When you practice continuous delivery and microservice architecture, image size and image build time do matter.

Reason #2: Unintended secrets exposure

Not controlling your build context, can also lead to an unintended exposure of your code, commit history, and secrets (keys and credentials).

If you copy files into you Docker image with ADD . or COPY . command, you may unintendedly include your source files, whole git history (a .git folder), secret files (like .aws, .env, private keys), cache and other files not only into the Docker build context, but also into the final Docker image.

There are multiple Docker images currently available on DockerHub, that expose application source code, passwords, keys and credentials (for example Twitter Vine).

Reason #3: The Docker build – cache invalidation

A common pattern is to inject an application’s entire codebase into an image using an instruction like this:

In this case, we’re copying the entire build context into the image. It’s also important to understand, that every Dockerfile command generates a new layer. So, if any of included file changes in the entire build context, this change will invalidate the build cache for COPY . /opt/myapp layer and a new image layer will be generated on the next build.

If your working directory contains files that are frequently updated (logs, test results, git history, temporary cache files and similar), you are going to regenerate this layer for every docker build run.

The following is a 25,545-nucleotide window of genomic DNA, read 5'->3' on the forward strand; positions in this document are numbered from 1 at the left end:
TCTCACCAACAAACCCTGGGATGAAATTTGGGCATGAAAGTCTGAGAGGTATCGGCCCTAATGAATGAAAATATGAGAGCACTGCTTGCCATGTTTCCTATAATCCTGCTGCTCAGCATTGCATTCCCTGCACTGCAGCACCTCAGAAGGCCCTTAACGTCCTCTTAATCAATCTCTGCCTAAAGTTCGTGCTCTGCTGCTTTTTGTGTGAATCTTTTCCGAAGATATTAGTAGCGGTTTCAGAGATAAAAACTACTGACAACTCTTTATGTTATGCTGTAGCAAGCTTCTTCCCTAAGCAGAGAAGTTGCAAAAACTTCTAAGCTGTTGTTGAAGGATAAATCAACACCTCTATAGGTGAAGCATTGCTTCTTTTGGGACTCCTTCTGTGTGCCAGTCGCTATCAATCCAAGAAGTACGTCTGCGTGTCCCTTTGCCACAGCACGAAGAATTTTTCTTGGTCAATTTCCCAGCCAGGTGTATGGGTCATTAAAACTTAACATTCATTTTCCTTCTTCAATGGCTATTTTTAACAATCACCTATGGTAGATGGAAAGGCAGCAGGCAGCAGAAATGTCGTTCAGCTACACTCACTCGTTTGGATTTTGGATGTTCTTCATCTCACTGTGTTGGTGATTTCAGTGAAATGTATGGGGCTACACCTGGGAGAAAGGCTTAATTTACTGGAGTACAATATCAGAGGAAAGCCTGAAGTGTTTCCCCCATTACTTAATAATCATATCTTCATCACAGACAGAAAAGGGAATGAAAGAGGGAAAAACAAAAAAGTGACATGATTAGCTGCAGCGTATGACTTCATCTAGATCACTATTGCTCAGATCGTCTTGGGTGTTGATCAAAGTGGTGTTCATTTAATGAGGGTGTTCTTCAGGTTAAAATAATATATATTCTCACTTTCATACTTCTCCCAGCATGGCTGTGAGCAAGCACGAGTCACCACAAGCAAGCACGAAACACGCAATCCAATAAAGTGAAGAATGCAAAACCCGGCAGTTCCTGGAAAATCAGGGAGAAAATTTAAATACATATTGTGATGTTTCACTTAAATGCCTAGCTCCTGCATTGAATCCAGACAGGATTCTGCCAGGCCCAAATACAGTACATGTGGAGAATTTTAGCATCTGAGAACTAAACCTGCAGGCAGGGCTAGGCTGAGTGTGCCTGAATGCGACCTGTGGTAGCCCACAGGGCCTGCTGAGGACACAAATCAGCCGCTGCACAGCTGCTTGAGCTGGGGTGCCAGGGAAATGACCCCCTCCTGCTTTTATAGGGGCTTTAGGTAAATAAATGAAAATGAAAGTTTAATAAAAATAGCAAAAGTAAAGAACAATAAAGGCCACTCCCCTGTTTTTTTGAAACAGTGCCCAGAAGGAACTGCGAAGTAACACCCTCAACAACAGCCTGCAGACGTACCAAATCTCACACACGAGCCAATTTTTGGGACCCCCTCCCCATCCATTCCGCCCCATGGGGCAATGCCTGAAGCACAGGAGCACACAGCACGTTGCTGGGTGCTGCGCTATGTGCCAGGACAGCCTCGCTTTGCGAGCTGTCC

The .dockerignore syntax

The .dockerignore file is similar to gitignore file, used by  the git tool. similarly to .gitignore file, it allows you to specify a pattern for files and folders that should be ignored by the Docker client when generating a build context. While .dockerignore file syntax used to describe ignore patterns is similar to .gitignore it’s not the same.

The .dockerignore pattern matching syntax is based on Go filepath.Match() function and includes some additions.

Here is the complete syntax for the .dockerignore:

Note: Using the ! character is pretty tricky. The combination of it and patterns before and after line with the ! character can be used to create more advanced rules.

Examples

Next


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*** This story is also published at my personal blog ***

Alexei Ledenev

About Alexei Ledenev

Alexei is an experienced software architect and HPE distinguished technologist. He currently works at Codefresh as the Chief Researcher, focusing lately on #docker, #golang and #aws. In his spare time, Alexei maintains a couple of Docker-centric open-source projects, writes tech blog posts, and enjoys traveling and playing with his kids. https://github.com/gaia-adm/pumba

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Comments

  1. It’s a such great post about .dockerignore. In my case, I used .dockerignore and then it caused some files missing in my web context and lead to an issue with our company website.
    Thanks again for a very helpful post!

  2. Thanks, Alexei. I would’ve never thought to exclude the .git directory. It might be worth adding to remove the .DS_Store and .thumbsdb files as well for the sake of cleanliness, or providing a more comprehensive example for others to start from.

  3. Thank you for your explanation. I’ve found it more easy to understand than Docker documentation 🙂